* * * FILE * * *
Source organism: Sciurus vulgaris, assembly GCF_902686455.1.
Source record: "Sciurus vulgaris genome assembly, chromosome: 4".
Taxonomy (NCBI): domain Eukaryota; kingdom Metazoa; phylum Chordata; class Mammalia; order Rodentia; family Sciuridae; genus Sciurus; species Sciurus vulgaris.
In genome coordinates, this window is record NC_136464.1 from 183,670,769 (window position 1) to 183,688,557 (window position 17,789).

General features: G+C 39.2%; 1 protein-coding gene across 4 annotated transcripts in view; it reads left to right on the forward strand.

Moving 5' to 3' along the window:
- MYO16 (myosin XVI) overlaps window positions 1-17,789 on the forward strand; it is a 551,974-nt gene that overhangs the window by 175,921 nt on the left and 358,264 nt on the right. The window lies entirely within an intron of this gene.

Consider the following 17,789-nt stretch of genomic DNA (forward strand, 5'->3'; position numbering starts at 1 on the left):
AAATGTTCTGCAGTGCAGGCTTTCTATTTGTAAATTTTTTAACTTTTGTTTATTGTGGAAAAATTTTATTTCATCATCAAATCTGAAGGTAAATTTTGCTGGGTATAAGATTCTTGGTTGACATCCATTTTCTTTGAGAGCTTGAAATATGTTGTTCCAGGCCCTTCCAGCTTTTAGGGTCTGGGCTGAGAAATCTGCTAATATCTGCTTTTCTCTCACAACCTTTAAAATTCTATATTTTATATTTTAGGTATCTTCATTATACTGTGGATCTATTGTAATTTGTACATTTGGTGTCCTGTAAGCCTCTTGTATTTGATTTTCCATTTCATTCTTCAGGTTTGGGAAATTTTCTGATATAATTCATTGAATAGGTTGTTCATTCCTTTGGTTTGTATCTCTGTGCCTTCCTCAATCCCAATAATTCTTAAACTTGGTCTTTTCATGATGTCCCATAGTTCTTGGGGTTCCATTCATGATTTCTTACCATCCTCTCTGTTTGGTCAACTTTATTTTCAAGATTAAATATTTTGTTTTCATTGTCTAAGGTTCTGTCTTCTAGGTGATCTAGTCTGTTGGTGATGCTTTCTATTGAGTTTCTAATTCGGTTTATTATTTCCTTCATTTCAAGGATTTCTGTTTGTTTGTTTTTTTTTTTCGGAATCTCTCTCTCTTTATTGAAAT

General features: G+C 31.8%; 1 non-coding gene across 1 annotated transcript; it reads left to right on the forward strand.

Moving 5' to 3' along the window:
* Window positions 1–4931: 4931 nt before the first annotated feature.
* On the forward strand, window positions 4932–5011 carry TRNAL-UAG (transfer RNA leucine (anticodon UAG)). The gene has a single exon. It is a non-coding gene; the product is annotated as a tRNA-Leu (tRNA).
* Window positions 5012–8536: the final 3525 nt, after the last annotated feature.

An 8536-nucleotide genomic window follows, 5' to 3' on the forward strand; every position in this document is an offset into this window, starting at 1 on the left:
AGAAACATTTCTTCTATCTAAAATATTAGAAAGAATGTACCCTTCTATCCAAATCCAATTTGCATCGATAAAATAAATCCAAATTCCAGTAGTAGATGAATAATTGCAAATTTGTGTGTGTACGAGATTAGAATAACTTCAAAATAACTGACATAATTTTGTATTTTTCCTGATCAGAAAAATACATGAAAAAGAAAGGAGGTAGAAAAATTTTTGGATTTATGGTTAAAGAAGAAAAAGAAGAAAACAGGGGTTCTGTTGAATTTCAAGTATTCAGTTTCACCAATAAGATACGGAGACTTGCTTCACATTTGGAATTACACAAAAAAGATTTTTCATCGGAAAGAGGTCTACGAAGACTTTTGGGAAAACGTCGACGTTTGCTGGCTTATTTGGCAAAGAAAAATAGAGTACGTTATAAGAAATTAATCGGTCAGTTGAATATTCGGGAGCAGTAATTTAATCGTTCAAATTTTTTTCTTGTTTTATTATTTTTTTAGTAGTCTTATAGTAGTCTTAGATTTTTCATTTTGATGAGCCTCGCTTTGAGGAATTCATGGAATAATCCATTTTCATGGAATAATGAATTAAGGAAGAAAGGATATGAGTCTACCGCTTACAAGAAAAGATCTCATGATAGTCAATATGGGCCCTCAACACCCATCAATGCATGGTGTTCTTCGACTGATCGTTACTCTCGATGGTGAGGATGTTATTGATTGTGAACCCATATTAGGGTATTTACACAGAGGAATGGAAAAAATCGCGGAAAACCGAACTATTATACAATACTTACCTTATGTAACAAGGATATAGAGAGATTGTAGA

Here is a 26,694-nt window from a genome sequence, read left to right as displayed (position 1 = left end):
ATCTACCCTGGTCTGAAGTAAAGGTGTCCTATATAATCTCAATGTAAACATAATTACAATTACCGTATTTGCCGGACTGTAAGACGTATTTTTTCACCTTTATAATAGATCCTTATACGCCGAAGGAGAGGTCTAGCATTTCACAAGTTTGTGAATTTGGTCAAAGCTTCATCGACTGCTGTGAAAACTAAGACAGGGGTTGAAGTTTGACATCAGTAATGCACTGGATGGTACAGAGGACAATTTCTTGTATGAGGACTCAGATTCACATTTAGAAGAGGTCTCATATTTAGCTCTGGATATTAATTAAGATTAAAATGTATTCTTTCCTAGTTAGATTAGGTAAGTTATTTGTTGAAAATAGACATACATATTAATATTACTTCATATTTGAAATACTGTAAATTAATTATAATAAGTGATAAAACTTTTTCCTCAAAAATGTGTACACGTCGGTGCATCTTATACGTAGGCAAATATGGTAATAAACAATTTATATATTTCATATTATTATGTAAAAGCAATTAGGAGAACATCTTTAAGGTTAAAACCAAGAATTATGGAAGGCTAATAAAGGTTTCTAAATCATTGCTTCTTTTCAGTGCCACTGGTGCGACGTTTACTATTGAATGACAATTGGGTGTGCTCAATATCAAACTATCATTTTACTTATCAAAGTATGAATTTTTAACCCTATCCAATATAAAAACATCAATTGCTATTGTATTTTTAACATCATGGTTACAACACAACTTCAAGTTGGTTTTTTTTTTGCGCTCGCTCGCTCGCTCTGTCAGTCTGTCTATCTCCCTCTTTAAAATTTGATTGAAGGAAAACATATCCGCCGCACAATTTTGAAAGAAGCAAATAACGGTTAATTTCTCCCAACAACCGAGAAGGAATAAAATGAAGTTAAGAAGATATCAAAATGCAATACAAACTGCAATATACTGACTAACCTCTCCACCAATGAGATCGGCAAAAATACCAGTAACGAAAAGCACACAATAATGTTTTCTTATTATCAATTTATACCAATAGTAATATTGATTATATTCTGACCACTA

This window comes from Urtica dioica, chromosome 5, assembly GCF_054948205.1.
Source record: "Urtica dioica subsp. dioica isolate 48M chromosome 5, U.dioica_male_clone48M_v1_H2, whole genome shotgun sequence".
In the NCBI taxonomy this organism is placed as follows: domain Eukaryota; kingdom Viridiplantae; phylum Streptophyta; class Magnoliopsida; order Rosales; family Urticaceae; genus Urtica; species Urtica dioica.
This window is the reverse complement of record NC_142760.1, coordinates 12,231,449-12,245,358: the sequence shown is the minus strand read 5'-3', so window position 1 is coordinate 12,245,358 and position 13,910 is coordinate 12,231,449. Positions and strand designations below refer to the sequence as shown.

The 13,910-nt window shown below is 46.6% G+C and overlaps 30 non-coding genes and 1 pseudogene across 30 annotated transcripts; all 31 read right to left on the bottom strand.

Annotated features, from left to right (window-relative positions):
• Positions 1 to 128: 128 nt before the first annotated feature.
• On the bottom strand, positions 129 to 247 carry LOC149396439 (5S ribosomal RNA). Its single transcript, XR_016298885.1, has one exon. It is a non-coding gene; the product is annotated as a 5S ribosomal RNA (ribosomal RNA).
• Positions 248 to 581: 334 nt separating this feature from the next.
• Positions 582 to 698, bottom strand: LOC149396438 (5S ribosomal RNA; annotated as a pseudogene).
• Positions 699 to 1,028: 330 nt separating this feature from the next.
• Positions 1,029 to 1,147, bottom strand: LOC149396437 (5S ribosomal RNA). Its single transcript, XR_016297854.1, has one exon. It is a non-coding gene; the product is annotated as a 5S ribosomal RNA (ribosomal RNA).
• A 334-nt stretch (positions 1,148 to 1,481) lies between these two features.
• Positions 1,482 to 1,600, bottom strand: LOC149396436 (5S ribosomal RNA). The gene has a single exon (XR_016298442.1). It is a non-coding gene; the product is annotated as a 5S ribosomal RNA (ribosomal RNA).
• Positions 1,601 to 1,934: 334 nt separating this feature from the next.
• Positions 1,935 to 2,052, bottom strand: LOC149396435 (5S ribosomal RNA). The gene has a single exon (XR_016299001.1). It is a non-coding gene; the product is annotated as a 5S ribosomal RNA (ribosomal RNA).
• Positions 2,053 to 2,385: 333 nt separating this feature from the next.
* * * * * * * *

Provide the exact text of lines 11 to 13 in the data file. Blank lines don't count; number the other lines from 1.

Moving 5' to 3' along the window:
* Window positions 1–4931: 4931 nt before the first annotated feature.
* On the forward strand, window positions 4932–5011 carry TRNAL-UAG (transfer RNA leucine (anticodon UAG)). The gene has a single exon. It is a non-coding gene; the product is annotated as a tRNA-Leu (tRNA).